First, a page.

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Ambiguous loss can not be seen but it is real and felt by combat veterans, their families and caregivers who struggle with the invisible wounds of war. The story of a World War 2 veteran Louis Zamperini illustrates how even the most strong willed and courageous combat veteran found another war at home with chronic PTSD that almost destroyed him. How much has changed with our returning veterans today?

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Take the Danger Out of TBI Caregiver Anger by Janet Cromer

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The anger of the TBI caregiver is too often ignored by family, friends and even professionals. While clinicians focus on helping the person with a brain injury whose ability to control anger has been affected, who helps the TBI caregiver whose anger is often not even acknowledged. Janet Cromer explores why it is important to recognize that this anger is real and gives strategies for TBI caregivers to manage that anger. By recognizing what trigger TBI caregiver anger, she helps caregivers respond with positive strategies.

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Executive Skills after Brain Injury in Children and Teens by Janet Tyler, Ph.D.

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Students with TBI often have injuries to their frontal lobes causing changes in their executive skills after brain injury. This can make it harder for them to initiate activities, plan and prioritize, organize their work, problem solve, and control impulses. Getting through the day at school and completing homework at home can be a struggle. Dr. Janet Tyler explains how specific classroom strategies can help these students learn more effectively and improve their executive skills after brain injury.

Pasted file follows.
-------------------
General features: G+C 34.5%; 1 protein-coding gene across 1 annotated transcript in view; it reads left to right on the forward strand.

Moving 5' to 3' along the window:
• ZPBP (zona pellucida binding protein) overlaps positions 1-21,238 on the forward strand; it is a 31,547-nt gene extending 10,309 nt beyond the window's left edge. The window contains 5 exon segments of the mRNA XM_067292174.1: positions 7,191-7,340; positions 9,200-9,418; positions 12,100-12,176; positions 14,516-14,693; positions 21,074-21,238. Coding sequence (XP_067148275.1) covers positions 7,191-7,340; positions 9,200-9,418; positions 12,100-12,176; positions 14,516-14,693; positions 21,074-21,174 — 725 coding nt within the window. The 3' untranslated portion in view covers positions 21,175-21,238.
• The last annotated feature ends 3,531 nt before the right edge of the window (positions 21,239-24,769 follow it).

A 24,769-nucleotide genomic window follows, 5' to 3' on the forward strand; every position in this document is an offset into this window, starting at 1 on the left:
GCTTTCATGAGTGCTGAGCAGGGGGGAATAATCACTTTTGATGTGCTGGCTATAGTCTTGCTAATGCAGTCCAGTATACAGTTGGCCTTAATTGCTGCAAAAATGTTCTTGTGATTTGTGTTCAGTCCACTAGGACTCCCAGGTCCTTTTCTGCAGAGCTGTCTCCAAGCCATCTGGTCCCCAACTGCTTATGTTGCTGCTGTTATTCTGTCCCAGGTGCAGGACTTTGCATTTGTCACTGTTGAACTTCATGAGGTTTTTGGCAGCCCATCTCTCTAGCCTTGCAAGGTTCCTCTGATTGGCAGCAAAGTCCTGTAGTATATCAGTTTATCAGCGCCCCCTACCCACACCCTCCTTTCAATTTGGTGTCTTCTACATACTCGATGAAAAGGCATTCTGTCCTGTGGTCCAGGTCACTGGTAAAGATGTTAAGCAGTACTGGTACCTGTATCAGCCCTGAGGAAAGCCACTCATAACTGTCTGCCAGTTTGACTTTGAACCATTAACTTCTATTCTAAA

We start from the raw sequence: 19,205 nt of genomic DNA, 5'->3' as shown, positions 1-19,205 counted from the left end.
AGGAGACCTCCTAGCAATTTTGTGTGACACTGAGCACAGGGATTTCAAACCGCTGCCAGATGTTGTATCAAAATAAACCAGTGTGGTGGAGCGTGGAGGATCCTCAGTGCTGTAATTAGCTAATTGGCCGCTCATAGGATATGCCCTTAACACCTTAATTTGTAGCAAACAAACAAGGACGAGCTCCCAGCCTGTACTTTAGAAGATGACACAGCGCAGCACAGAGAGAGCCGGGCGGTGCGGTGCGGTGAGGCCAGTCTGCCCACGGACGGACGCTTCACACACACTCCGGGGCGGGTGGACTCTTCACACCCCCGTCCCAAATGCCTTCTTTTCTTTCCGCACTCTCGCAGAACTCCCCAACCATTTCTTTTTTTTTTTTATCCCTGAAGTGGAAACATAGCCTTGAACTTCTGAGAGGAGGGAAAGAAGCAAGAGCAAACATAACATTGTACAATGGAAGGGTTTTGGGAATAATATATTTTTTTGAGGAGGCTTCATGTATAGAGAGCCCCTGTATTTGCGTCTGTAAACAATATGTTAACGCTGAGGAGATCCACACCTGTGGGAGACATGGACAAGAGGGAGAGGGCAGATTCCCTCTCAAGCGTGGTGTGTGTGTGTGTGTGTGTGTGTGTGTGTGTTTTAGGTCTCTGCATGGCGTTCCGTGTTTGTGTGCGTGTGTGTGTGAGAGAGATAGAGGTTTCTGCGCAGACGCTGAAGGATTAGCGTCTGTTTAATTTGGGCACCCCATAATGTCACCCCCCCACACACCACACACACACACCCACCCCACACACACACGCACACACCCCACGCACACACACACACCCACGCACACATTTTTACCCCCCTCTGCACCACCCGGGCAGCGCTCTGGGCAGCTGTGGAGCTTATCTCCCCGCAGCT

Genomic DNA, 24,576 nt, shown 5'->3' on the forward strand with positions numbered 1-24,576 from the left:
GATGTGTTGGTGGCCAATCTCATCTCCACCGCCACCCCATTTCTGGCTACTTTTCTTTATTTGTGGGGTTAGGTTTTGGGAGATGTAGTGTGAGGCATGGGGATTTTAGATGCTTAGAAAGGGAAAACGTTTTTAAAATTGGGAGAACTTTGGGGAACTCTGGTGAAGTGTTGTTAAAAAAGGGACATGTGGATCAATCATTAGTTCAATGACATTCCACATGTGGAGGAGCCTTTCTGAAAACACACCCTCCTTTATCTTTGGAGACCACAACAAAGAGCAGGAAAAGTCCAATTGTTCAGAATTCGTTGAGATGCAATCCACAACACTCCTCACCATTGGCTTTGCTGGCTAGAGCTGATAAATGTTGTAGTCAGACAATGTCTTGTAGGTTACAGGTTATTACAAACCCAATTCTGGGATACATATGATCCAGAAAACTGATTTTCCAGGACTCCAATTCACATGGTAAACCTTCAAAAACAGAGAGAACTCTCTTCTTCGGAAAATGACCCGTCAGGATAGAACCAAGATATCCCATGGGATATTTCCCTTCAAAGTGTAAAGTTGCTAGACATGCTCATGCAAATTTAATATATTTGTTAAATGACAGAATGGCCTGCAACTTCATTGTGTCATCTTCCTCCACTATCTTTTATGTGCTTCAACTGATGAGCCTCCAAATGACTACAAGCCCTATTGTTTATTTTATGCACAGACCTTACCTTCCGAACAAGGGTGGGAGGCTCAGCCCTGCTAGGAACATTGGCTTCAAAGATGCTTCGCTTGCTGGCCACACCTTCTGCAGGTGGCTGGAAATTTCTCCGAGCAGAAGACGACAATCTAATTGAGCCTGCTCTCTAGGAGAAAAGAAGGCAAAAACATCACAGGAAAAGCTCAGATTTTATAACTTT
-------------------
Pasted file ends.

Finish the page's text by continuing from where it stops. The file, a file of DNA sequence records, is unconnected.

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From Unlucky, Unlovely, and Unlovable and Unlucky to Lucky, Resilient, and Loved by Christine Durham, PhD

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Christine Durham describes the excruciating journey of rediscovering her self after her brain injury. It starts with a piece of pie.

I found myself standing in the middle of the shopping mall with pie dripping from my hands, pie covering the front of my coat, and to my bewilderment, my daughter, Ann, who’d brought me on this shopping trip, ran away. I didn’t blame her. I’d run away from me too, if I could! I was so ashamed! I didn’t know what to do so I kept on trying to eat the pie. I’d been apprehensive about this outing to the shops, several months after I’d left the hospital after my car accident, but I hadn’t realized I’d be so totally confused and lost.

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Helping Children with TBI Succeed in School by Janet Tyler, PhD

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Children and adolescents with traumatic brain injury (TBI) often face many cognitive, academic, and behavioral challenges after their injury. New difficulties in school may arise as school work becomes more complex with each passing grade. By working closely with teachers and educators, parents can help ensure that their child has the best possible chance of succeeding in school. Dr. Janet Tyler discusses how parents and teachers can collaborate to learn about brain injury, how good parenting skills at home can make a difference, and the benefits of tutoring. Parents and educators will find this article practical and helpful.